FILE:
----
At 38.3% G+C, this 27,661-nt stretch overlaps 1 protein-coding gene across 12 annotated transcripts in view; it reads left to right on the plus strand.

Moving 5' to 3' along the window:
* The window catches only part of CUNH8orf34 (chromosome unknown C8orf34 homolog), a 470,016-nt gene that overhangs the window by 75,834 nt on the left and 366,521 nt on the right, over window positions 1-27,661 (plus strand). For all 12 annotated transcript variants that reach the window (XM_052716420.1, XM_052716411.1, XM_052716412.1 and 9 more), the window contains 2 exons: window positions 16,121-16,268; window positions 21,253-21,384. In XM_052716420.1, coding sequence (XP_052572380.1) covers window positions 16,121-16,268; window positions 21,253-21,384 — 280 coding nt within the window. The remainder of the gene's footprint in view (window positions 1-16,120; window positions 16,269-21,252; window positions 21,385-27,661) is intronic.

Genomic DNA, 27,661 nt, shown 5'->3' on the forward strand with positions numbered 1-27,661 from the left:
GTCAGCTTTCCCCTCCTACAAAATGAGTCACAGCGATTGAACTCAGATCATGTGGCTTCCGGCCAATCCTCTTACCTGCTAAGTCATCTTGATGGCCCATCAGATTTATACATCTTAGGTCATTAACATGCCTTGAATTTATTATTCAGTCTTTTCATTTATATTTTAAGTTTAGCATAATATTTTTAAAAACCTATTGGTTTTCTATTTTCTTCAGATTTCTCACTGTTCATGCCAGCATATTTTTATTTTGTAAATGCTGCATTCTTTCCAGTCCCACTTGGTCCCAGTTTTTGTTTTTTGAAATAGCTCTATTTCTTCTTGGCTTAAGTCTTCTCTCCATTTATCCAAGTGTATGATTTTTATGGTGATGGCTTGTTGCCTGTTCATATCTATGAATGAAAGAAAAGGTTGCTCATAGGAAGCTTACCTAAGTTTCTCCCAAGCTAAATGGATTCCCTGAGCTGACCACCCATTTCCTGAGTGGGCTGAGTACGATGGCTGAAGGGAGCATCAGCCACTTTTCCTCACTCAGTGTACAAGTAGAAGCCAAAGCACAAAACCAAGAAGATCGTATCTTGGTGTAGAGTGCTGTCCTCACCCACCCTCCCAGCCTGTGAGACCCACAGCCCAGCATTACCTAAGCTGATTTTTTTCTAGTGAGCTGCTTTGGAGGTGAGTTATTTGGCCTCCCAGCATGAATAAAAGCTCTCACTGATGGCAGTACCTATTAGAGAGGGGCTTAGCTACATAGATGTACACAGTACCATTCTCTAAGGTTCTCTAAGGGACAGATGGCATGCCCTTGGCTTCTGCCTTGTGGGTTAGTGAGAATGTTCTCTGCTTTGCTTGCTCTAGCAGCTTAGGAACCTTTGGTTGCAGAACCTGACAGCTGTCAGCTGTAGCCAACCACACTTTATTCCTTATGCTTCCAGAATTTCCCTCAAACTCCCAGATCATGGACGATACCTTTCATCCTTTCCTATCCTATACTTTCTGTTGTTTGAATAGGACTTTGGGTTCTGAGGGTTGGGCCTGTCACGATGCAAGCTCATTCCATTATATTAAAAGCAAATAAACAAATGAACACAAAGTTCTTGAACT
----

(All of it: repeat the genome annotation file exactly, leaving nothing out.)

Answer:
At 38.3% G+C, this 27,661-nt stretch overlaps 1 protein-coding gene across 12 annotated transcripts in view; it reads left to right on the plus strand.

Moving 5' to 3' along the window:
* The window catches only part of CUNH8orf34 (chromosome unknown C8orf34 homolog), a 470,016-nt gene that overhangs the window by 75,834 nt on the left and 366,521 nt on the right, over window positions 1-27,661 (plus strand). For all 12 annotated transcript variants that reach the window (XM_052716420.1, XM_052716411.1, XM_052716412.1 and 9 more), the window contains 2 exons: window positions 16,121-16,268; window positions 21,253-21,384. In XM_052716420.1, coding sequence (XP_052572380.1) covers window positions 16,121-16,268; window positions 21,253-21,384 — 280 coding nt within the window. The remainder of the gene's footprint in view (window positions 1-16,120; window positions 16,269-21,252; window positions 21,385-27,661) is intronic.

Genomic DNA, 27,661 nt, shown 5'->3' on the forward strand with positions numbered 1-27,661 from the left:
GTCAGCTTTCCCCTCCTACAAAATGAGTCACAGCGATTGAACTCAGATCATGTGGCTTCCGGCCAATCCTCTTACCTGCTAAGTCATCTTGATGGCCCATCAGATTTATACATCTTAGGTCATTAACATGCCTTGAATTTATTATTCAGTCTTTTCATTTATATTTTAAGTTTAGCATAATATTTTTAAAAACCTATTGGTTTTCTATTTTCTTCAGATTTCTCACTGTTCATGCCAGCATATTTTTATTTTGTAAATGCTGCATTCTTTCCAGTCCCACTTGGTCCCAGTTTTTGTTTTTTGAAATAGCTCTATTTCTTCTTGGCTTAAGTCTTCTCTCCATTTATCCAAGTGTATGATTTTTATGGTGATGGCTTGTTGCCTGTTCATATCTATGAATGAAAGAAAAGGTTGCTCATAGGAAGCTTACCTAAGTTTCTCCCAAGCTAAATGGATTCCCTGAGCTGACCACCCATTTCCTGAGTGGGCTGAGTACGATGGCTGAAGGGAGCATCAGCCACTTTTCCTCACTCAGTGTACAAGTAGAAGCCAAAGCACAAAACCAAGAAGATCGTATCTTGGTGTAGAGTGCTGTCCTCACCCACCCTCCCAGCCTGTGAGACCCACAGCCCAGCATTACCTAAGCTGATTTTTTTCTAGTGAGCTGCTTTGGAGGTGAGTTATTTGGCCTCCCAGCATGAATAAAAGCTCTCACTGATGGCAGTACCTATTAGAGAGGGGCTTAGCTACATAGATGTACACAGTACCATTCTCTAAGGTTCTCTAAGGGACAGATGGCATGCCCTTGGCTTCTGCCTTGTGGGTTAGTGAGAATGTTCTCTGCTTTGCTTGCTCTAGCAGCTTAGGAACCTTTGGTTGCAGAACCTGACAGCTGTCAGCTGTAGCCAACCACACTTTATTCCTTATGCTTCCAGAATTTCCCTCAAACTCCCAGATCATGGACGATACCTTTCATCCTTTCCTATCCTATACTTTCTGTTGTTTGAATAGGACTTTGGGTTCTGAGGGTTGGGCCTGTCACGATGCAAGCTCATTCCATTATATTAAAAGCAAATAAACAAATGAACACAAAGTTCTTGAACT